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05.15.2013 , 04:20 PM | #8
Laptops in general are not designed for taking apart like desktop machines are and infact if its under warranty you could invalidate by doing so if it has a seal, so take caution there. Yes you can get Ram upgrades for Laptops but quite expensive compared to desktop RAM.

You will get more bang for your buck with desktop without doubt. Laptops for convienence Desktops for sustained performance and upgradability. Yes there are powerful Laptops out there but expensive compared to a equal Desktop.

Don't forget that laptops reduce their processing power as the battery reduces power, so in that sense unless you using from the mains it's performance will lessen as you continue to use it on battery.

Building a PC is not as daunting as it sounds as it quite straightforward.

1st decide what processor you want the best you can afford really. I-7's the best at the moment but most expensive. Processors will come with there own fan and heatsink assemblies and you will need thermal crease for the contact between the fan assembly and the processor die surface otherwise heat will not dissipate correctly from the processor.

2nd Once you know your processor get a motherboard that has the correct slot/socket for it
Most standard ATX motherboard can take up to at least 16MB RAM usually in 3/4 slots. ASUS or Gigabyte main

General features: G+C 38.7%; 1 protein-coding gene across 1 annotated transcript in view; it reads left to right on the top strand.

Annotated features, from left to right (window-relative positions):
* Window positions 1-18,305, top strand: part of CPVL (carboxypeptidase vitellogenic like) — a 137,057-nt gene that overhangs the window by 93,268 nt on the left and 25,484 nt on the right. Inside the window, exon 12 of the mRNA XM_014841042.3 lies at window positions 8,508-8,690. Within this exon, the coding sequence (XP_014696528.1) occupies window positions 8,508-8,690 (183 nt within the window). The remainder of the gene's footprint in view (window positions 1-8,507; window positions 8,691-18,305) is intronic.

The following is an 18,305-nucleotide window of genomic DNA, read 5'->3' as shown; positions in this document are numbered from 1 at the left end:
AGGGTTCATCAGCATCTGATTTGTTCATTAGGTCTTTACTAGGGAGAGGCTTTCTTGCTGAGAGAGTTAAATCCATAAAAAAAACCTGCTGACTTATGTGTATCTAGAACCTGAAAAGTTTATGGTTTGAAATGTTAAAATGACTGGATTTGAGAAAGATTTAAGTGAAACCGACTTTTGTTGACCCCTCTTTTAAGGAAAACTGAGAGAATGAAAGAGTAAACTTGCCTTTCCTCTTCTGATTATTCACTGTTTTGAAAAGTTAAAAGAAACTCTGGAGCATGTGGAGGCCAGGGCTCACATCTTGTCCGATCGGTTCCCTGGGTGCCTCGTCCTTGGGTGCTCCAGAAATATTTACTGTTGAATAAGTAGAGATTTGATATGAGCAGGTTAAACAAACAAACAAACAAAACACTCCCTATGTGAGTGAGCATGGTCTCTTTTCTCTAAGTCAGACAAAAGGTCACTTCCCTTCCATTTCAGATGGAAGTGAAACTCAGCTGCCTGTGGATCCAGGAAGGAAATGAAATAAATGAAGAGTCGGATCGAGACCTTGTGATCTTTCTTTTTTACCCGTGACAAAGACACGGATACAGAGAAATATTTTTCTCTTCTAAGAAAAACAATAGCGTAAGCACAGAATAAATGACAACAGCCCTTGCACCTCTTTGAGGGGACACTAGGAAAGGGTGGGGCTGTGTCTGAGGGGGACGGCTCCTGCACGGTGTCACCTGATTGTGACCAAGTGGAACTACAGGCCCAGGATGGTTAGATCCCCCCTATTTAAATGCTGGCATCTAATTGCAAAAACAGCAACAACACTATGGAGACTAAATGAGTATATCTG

ones. Most new ones will have SATA 6GB drive sockets RAID abilities and at least 1 PCIE2 slot for your
graphics card. You can even go ATI cross fire or Nvidia SLI with two cards if you want to go mad, but one is
enough for most but the hard core gamers. Most will have onboard sound processors aswell.

3rd. Ensure you get a case assembly that matches the form factor off the motherbaord you have chosen, ATX most common but it is large (As a guide twice the size of your desktop in work). Consider how many ext drive bays you want for DVD players and internal 3.5 bays for your hard drives.

4th Consider what graphics PCIE2 card you want ensure its direct x 11 as that is most up to date interface with windows. Go for one with 2Gb graphics memory, they should all have HDMI or DVI sockets for connection to monitors. ATI and Nvidia are by far the most common.

5th. The max power you need for your power supply (PSU) will depend on how much power your graphics card needs and very important you get one that has enough power for that. The graphics card takes most power so once you have enough for that you have enough for everything else. Ensure its a good 80+ Efficency model. Corsair usually reliable. To cut down on wire clutter get a moddable one.

Building one is a case of slotting the processor into the motherboard (it will only slot in one way) putting thermal crease on the dire surface attaching the fan assembly inserting the Motherbaord into the case slotting in your RAM and graphics card inserting your hard drives and DVD player into the bays attaching the data cables between them and the Motherboard inserting the PSU attaching the power cables, plugging in the power and reset button and led lights wires from the font of the case to the Motherboard. Tidy the cables as much as you can place the case cover your done ready for windows install (Go for win7 64bit).